The first: What are the details of the financial condition at OCAC that led it to seek merger and/or acquisition deals—with PNCA and then Portland State University—in the first place? Until OCAC talks publicly about that one, we’re left with speculations, informed and otherwise. That’s not the question I’m going to try to answer here.

The second: Why did PNCA decide against the idea of a merger with OCAC? After talking to President Don Tuski at PNCA, I think the answer has less to do with OCAC’s balance sheet and more to do with the future PNCA is attempting to carve out for itself.

Interior of the renovated the Arlene and Harold Schnitzer Center for Art and Design at Pacific Northwest College of Art/Courtesy PNCA

That future is extremely important to Portland’s creative economy, which is itself increasingly crucial to the economic health of the city. I’m persuaded after talking with Tuski, that, while the general direction of PNCA’s path isn’t new, its dedication to staying on that path is. And that path does not include a detour through the difficult process of merging with OCAC.

Continues…

Oregon College of Art and Craft finds another potential partner

The OCAC-PNCA merger is off, and Portland State is OCAC's new suitor

While the Oregon College of Art and Craft was seeking to join forces with Pacific Northwest College of Art this fall, it was also talking to Portland State University about a possible deal. Those talks are heating up. The statement yesterday from PSU: “Portland State is currently conducting a feasibility study of a possible acquisition of OCAC.”

Written mostly from the perspective of PSU, Jeff Manning’s story for OregonLive today framed the story as part of PSU president Rahmat Shoureshi’s efforts to expand his university’s arts footprint.

“We’re committed to investing in expanding our College of the Arts whether or not we pursue this opportunity,” Shoureshi told Manning. Shoureshi said that adding the faculty and facilities of OCAC would make the PSU College of the Arts a top 10 arts department nationally.

Manning also reported that OCAC had incurred $685,649 in expenses beyond its total revenue in 2017, that the school owed more than $1.5 million to lenders at that time, and had a $1 million payment due in 2018. OCAC didn’t reveal whether the college or its foundation had made that payment, but Shoureshi said that OCAC wanted PSU’s decision on the merger made by April. “They’re under financial pressure,” Shoureshi said, “they need answers.” PSU’s involvement in a rescue of OCAC is contingent on raising money to cover the costs of the merger, Shoureshi said.

The Oregon College of Art and Craft campus/Photo by Bruce Forester

The OCAC campus on Southwest Barnes and Leahy roads is a considerable asset. Previous 990 returns by the college have valued it around $10 million, and the acreage right along Barnes and Leahy could easily be developed without disturbing the campus itself. And at the end of its 2015-16 fiscal year, OCAC’s foundation had assets (mostly in the form of investments) of $1,930,700.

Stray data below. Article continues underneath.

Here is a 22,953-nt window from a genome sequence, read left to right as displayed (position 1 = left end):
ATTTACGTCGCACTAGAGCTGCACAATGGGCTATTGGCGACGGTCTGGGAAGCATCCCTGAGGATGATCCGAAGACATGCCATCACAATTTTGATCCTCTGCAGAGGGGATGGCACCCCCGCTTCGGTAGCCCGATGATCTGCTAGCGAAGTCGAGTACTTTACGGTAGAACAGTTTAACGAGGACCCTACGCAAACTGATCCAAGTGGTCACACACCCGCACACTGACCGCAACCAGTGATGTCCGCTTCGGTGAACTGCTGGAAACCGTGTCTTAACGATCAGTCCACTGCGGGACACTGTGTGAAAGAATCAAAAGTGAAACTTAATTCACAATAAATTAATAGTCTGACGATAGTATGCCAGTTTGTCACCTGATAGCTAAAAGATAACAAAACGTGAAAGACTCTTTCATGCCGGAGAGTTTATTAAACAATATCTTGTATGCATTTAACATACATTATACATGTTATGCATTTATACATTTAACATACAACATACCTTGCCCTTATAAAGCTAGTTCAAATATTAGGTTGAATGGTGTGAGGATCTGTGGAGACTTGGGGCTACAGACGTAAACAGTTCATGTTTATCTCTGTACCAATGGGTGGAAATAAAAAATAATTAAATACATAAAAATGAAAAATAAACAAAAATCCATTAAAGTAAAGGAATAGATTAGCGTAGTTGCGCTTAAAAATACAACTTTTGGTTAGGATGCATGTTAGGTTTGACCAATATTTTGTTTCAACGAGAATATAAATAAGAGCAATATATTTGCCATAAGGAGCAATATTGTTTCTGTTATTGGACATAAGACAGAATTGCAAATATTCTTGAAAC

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I reached out to OCAC for more information about the fall discussions with PNCA, and the college asked to postpone talks with me until the end of January. I’ve reached out to them again to answer some new questions about their perspective on the PSU acquisition, but they haven’t responded to my queries. If they respond later today, I’ll post their answers here.

UPDATE: Here is the OCAC official statement, which is all they want to say at this point.

Portland State University and Oregon College of Art and Craft are exploring a potential agreement for partnership that is mutually advantageous to both parties.  Uniting OCAC and PSU would establish a more robust foundation for Portland’s higher education in the arts, while expanding and diversifying opportunities for students.

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If you read Manning’s story on OregonLive today, you might have thought, “Didn’t OCAC merge with PNCA this fall?” The quick answer: They didn’t, though we can be forgiven for thinking so. That’s because the public narrative about the proposed merger between PNCA and OCAC plunged into the murky depths this fall. After a round of positive stories about the likely success of merger talks early in the process, two of the city’s legacy journalism companies, The Oregonian/OregonLive and OPB, both published stories announcing that the merger had been approved and was going forward. That was wrong, and six weeks later any possible deal was off the table.

Let’s just look at the bullet points:

  • September 10: President Denise Mullen leaves OCAC for personal reasons. Jiseon Lee Isbara, Dean of Academic Affairs, is appointed Interim President for the college.
  • Early October: PNCA president Tuski announces to PNCA students, staff and faculty that the boards of the two institutions were in talks about joining forces.
  • October 3: The Oregonian’s Everton Bailey Jr. quotes Tuski in a story on October 3: “In our first meeting, people at OCAC were thinking the same thing that we were, that if we could do this, we could really take the next step to be an art, design and craft school that rivals anything in the country, and that’s really the goal,” Tuski said.